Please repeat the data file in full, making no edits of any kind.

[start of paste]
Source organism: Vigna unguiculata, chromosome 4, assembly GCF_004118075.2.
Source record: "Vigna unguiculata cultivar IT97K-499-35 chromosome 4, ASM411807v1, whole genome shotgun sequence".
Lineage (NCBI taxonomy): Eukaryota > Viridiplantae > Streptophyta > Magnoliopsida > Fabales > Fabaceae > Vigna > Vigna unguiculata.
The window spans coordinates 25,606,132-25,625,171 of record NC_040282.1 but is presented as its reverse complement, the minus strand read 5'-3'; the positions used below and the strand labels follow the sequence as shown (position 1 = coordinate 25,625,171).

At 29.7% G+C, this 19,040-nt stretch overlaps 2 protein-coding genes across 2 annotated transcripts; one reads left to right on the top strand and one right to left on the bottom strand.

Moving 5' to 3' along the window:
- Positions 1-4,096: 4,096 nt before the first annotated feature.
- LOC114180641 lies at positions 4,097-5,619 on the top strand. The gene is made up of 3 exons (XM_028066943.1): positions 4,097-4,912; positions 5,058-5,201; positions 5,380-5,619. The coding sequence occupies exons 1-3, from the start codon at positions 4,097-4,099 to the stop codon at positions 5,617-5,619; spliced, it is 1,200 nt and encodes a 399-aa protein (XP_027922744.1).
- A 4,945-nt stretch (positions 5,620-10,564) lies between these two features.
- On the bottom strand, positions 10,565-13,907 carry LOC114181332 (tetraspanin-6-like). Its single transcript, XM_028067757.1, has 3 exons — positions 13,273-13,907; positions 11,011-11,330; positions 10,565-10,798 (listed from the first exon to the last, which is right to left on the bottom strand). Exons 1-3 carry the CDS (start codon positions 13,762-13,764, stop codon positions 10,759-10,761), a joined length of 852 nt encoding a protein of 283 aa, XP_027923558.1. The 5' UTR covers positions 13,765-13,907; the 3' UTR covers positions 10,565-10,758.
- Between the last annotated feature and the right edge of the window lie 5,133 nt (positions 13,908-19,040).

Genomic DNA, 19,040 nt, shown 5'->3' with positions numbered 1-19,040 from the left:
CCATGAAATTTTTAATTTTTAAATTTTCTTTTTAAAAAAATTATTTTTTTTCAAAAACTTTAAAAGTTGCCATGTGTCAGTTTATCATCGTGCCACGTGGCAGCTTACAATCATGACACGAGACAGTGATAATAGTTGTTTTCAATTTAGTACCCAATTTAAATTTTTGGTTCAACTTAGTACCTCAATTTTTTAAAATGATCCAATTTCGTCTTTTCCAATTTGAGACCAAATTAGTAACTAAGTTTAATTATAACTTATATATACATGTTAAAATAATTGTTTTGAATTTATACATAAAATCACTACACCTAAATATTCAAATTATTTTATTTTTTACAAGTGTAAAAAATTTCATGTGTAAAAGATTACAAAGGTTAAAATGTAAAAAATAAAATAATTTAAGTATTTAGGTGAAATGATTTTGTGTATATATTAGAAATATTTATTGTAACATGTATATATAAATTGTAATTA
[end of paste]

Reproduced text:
Source organism: Vigna unguiculata, chromosome 4, assembly GCF_004118075.2.
Source record: "Vigna unguiculata cultivar IT97K-499-35 chromosome 4, ASM411807v1, whole genome shotgun sequence".
Lineage (NCBI taxonomy): Eukaryota > Viridiplantae > Streptophyta > Magnoliopsida > Fabales > Fabaceae > Vigna > Vigna unguiculata.
The window spans coordinates 25,606,132-25,625,171 of record NC_040282.1 but is presented as its reverse complement, the minus strand read 5'-3'; the positions used below and the strand labels follow the sequence as shown (position 1 = coordinate 25,625,171).

At 29.7% G+C, this 19,040-nt stretch overlaps 2 protein-coding genes across 2 annotated transcripts; one reads left to right on the top strand and one right to left on the bottom strand.

Moving 5' to 3' along the window:
- Positions 1-4,096: 4,096 nt before the first annotated feature.
- LOC114180641 lies at positions 4,097-5,619 on the top strand. The gene is made up of 3 exons (XM_028066943.1): positions 4,097-4,912; positions 5,058-5,201; positions 5,380-5,619. The coding sequence occupies exons 1-3, from the start codon at positions 4,097-4,099 to the stop codon at positions 5,617-5,619; spliced, it is 1,200 nt and encodes a 399-aa protein (XP_027922744.1).
- A 4,945-nt stretch (positions 5,620-10,564) lies between these two features.
- On the bottom strand, positions 10,565-13,907 carry LOC114181332 (tetraspanin-6-like). Its single transcript, XM_028067757.1, has 3 exons — positions 13,273-13,907; positions 11,011-11,330; positions 10,565-10,798 (listed from the first exon to the last, which is right to left on the bottom strand). Exons 1-3 carry the CDS (start codon positions 13,762-13,764, stop codon positions 10,759-10,761), a joined length of 852 nt encoding a protein of 283 aa, XP_027923558.1. The 5' UTR covers positions 13,765-13,907; the 3' UTR covers positions 10,565-10,758.
- Between the last annotated feature and the right edge of the window lie 5,133 nt (positions 13,908-19,040).

Genomic DNA, 19,040 nt, shown 5'->3' with positions numbered 1-19,040 from the left:
CCATGAAATTTTTAATTTTTAAATTTTCTTTTTAAAAAAATTATTTTTTTTCAAAAACTTTAAAAGTTGCCATGTGTCAGTTTATCATCGTGCCACGTGGCAGCTTACAATCATGACACGAGACAGTGATAATAGTTGTTTTCAATTTAGTACCCAATTTAAATTTTTGGTTCAACTTAGTACCTCAATTTTTTAAAATGATCCAATTTCGTCTTTTCCAATTTGAGACCAAATTAGTAACTAAGTTTAATTATAACTTATATATACATGTTAAAATAATTGTTTTGAATTTATACATAAAATCACTACACCTAAATATTCAAATTATTTTATTTTTTACAAGTGTAAAAAATTTCATGTGTAAAAGATTACAAAGGTTAAAATGTAAAAAATAAAATAATTTAAGTATTTAGGTGAAATGATTTTGTGTATATATTAGAAATATTTATTGTAACATGTATATATAAATTGTAATTA